Management of arterial partial pressure of carbon dioxide in the first week after traumatic brain injury: results from the CENTER-TBI study

Giuseppe Citerio*, Chiara Robba, Paola Rebora, Matteo Petrosino, Eleonora Rossi, Letterio Malgeri, Nino Stocchetti, Stefania Galimberti, David K. Menon, Caroline M. van Heugten, CENTER-TBI Participants and Investigators

*Corresponding author for this work

Research output: Contribution to journalArticleAcademicpeer-review

13 Citations (Web of Science)


Purpose To describe the management of arterial partial pressure of carbon dioxide (PaCO2) in severe traumatic brain-injured (TBI) patients, and the optimal target of PaCO2 in patients with high intracranial pressure (ICP). Methods Secondary analysis of CENTER-TBI, a multicentre, prospective, observational, cohort study. The primary aim was to describe current practice in PaCO2 management during the first week of intensive care unit (ICU) after TBI, focusing on the lowest PaCO2 values. We also assessed PaCO2 management in patients with and without ICP monitoring (ICPm), and with and without intracranial hypertension. We evaluated the effect of profound hyperventilation (defined as PaCO2 < 30 mmHg) on long-term outcome. Results We included 1100 patients, with a total of 11,791 measurements of PaCO2 (5931 lowest and 5860 highest daily values). The mean (+/- SD) PaCO2 was 38.9 (+/- 5.2) mmHg, and the mean minimum PaCO2 was 35.2 (+/- 5.3) mmHg. Mean daily minimum PaCO2 values were significantly lower in the ICPm group (34.5 vs 36.7 mmHg, p < 0.001). Daily PaCO2 nadir was lower in patients with intracranial hypertension (33.8 vs 35.7 mmHg, p < 0.001). Considerable heterogeneity was observed between centers. Management in a centre using profound hyperventilation (HV) more frequently was not associated with increased 6 months mortality (OR = 1.06, 95% CI = 0.77-1.45, p value = 0.7166), or unfavourable neurological outcome (OR 1.12, 95% CI = 0.90-1.38, p value = 0.3138). Conclusions Ventilation is manipulated differently among centers and in response to intracranial dynamics. PaCO2 tends to be lower in patients with ICP monitoring, especially if ICP is increased. Being in a centre which more frequently uses profound hyperventilation does not affect patient outcomes.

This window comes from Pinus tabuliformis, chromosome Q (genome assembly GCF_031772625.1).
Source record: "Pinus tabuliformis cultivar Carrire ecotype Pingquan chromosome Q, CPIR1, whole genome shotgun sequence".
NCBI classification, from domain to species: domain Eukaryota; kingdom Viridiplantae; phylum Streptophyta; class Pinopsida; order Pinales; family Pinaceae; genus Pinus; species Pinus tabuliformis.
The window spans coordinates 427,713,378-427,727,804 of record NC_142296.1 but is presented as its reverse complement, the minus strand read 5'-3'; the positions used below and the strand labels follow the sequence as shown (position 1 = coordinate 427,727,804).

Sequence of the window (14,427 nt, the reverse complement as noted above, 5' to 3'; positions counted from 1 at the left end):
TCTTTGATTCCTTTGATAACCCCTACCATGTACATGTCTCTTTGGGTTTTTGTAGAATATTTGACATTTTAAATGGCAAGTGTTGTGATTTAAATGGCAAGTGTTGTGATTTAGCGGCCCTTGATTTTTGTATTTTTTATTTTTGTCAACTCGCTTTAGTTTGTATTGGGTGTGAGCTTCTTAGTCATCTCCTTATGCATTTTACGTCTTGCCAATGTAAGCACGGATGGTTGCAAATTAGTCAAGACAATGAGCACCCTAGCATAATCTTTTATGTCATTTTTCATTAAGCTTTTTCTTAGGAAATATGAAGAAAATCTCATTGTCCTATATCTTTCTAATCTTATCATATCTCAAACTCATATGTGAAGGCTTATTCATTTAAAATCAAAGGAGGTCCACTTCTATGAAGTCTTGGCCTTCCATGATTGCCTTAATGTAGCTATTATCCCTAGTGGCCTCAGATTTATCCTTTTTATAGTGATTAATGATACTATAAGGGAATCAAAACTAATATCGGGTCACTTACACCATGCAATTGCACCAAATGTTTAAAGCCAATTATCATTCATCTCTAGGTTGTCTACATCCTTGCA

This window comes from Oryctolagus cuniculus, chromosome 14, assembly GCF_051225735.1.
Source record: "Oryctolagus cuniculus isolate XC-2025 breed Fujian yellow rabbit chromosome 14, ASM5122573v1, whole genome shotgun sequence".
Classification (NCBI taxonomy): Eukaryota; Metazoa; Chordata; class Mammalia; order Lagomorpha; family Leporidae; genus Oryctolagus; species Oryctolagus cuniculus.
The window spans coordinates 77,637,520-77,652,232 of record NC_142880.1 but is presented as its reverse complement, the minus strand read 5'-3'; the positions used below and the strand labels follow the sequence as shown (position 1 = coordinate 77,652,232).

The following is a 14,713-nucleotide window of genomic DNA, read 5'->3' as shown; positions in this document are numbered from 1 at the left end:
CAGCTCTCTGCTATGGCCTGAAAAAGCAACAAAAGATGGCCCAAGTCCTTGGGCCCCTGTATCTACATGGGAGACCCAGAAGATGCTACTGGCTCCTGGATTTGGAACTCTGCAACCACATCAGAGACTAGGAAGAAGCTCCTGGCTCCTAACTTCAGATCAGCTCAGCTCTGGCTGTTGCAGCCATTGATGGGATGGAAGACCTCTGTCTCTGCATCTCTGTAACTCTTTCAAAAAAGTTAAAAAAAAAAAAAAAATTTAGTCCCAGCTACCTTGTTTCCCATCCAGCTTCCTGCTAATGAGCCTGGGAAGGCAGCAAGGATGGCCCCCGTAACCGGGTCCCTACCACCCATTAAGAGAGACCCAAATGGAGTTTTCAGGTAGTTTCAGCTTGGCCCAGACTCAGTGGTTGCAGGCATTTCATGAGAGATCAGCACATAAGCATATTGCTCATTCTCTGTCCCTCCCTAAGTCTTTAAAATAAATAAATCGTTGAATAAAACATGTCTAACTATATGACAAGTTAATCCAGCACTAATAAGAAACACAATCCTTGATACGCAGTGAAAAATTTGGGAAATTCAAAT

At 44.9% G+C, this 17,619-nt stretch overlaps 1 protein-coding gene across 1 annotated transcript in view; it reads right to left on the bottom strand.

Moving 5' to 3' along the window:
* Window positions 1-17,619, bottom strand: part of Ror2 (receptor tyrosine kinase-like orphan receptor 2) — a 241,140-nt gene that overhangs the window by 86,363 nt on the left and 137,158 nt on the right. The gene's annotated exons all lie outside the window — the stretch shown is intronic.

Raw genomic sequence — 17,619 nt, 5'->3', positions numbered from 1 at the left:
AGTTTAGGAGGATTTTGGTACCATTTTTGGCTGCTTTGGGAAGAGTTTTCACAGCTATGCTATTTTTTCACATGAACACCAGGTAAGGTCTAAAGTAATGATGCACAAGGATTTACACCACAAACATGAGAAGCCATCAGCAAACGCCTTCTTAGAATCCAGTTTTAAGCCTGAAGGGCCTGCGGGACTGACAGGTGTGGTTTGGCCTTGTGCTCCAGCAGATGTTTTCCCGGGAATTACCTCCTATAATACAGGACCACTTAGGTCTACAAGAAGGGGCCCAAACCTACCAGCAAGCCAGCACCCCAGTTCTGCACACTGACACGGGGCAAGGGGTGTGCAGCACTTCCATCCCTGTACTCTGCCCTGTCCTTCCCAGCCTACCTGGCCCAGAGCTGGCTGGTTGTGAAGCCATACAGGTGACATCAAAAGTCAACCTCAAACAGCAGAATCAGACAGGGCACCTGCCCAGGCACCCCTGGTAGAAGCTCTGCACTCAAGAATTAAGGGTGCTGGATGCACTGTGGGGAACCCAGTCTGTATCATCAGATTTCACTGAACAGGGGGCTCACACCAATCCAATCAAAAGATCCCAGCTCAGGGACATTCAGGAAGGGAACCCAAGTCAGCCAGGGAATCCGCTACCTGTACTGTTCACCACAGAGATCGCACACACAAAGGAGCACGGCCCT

Original languageEnglish
Pages (from-to)961-973
Number of pages13
JournalIntensive Care Medicine
Issue number9
Publication statusPublished - Sept 2021


  • Carbon dioxide
  • Hyperventilation
  • Traumatic brain injury
  • Intracranial pressure
  • Outcome

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